Women of color are focused on business ownership; it’s in our futures

Andrea Williams, a Northwestern Mutual financial advisor (photo courtesy: Northwestern Mutual )

We recently spoke with Andrea Williams, a Northwestern Mutual financial advisor, about the Northwestern Mutual Survey that finds many women of color set their financial sights on business ownership. It reveals how women of color define financial confidence and what role it plays in their everyday lives.

When it comes to their financial futures, women of color have big dreams, chief among them business ownership. When asked what they would be most interested in pursuing if they had no financial obstacles, more women of color surveyed (16 percent African American, 14 percent Asian American and 12 percent Hispanic) said they’d start a business compared to the general population of women (10 percent).

The company conducted the survey to better understand women’s financial confidence; how they define it; and what factors contribute to it.

Yet, while many women of color surveyed (42 percent African American, 45 percent Asian and 38 percent Hispanic) agree that establishing a long-term financial plan would be one of their top three ways to improve their level of financial confidence and help them achieve their goals, more than 1/3 of respondents among all three groups who said they don’t feel financially confident (34 percent African American, 36 percent Asian and 32 percent Hispanic) say this is because they don’t currently have a financial plan in place.

“Now, more than ever, women are championing their own futures, especially when it comes to business ownership. And with the right plan in place, women can get one step closer to their personal and professional dreams,” Allison Engel, director of women’s market strategy at Northwestern Mutual, said in a statement to press. “We believe in partnering with women to empower them with the knowledge and strategies they need to achieve success.”

Additionally, approximately only one in five respondents (17 percent African American, 24 percent Asian and 21 percent Hispanic) currently work with a financial advisor. However, consulting with a financial advisor can be an important step for women in developing a holistic financial plan that incorporates both personal and professional goals, along with steps to achieve them.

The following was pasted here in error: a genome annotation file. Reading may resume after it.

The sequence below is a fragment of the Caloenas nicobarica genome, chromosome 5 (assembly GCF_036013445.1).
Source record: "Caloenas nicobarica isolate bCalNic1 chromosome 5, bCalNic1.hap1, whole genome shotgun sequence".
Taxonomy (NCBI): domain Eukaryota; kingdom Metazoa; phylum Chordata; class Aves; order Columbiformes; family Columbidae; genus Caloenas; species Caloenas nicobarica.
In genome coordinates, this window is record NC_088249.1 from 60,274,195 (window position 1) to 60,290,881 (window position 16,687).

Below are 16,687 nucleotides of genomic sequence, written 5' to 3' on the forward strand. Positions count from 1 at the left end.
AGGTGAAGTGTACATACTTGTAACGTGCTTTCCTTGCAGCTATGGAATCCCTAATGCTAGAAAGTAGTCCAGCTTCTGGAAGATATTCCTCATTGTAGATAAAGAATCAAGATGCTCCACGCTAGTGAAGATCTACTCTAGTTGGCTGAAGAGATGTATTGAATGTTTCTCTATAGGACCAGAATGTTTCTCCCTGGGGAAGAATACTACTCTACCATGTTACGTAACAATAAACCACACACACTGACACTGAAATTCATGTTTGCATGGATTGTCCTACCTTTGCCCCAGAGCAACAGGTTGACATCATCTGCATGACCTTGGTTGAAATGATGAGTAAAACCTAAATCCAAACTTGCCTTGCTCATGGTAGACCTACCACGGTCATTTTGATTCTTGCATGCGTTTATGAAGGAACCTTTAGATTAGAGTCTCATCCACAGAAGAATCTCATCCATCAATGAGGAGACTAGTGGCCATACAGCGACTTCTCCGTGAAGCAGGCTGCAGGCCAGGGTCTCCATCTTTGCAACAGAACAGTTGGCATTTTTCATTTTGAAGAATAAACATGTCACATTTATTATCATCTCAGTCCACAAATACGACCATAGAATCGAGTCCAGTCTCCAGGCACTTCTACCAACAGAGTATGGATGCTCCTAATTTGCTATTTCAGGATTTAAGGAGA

Here, Williams shares her background and tells what women should look for when seeking a financial advisor.

How long have you been a financial advisor?
In June, it will be 10 years.

When did you choose this career path?
I decided to pursue finance in college, after examining my initial motivation to study medicine. I knew I wanted a career where I could help people, but realized I could do this in an environment outside the medical community.

After working in corporate finance, I realized my career would be more personally fulfilling if I could work one on one with people to help them reach their goals. In 2008, I began my career as a financial advisor with Northwestern Mutual.

Do you have special programs to reach Black women?
Each year, I host events and provide financial education to professional Black women through speaking engagements held with ESSENCE magazine, the National Medical Association, Delta Sigma Theta Sorority, Alpha Kappa Alpha Sorority and Zeta Phi Beta Sorority.

What should women consider when choosing a financial adviser?
Women should seek to find an advisor with whom they feel comfortable discussing their personal, professional and financial goals. Additionally, they should consider the advisor’s length of time in the industry, licenses, board certifications as well as the financial strength of the company in which the advisor works.

When should women seek the assistance of a financial advisor?
It is never too soon to start planning. Women should seek the assistance of a financial advisor to define financial freedom for themselves, set goals and prepare for unexpected challenges. When facing a major life event such as receiving your first paycheck, changing careers, getting married, filing for divorce or planning for retirement, your financial advisor will be your sounding board and valuable partner in establishing priorities and creating strategies.

Other key findings from the survey include:
– Most women surveyed said they don’t work with a financial advisor because they can’t afford it (49 percent African American, 49 percent Asian and 47 percent Hispanic).
– Asian American women surveyed overwhelmingly agree financial success impacts a person’s level of confidence (78 percent).
– More Hispanic women surveyed (18 percent) said they’d be most interested in purchasing a new home if they had no financial obstacles.
– Compared to the general population sample, more women of color surveyed felt taking a larger role in managing their personal finances would improve their financial confidence (19 percent among all women, compared to 27 percent of African American, 30 percent Asian and 26 percent Hispanic.

– Most women feel confident managing the day-to-day finances of their household, but this confidence was highest among African American women surveyed (80 percent rated themselves as 7 or higher on a scale of 1 to 10).

Yvette Caslin
Yvette Caslin

I'm a writer, image architect & significance marketer. Love photojournalism, creative expression & originality.

Subscribe to our mailing list

* indicates required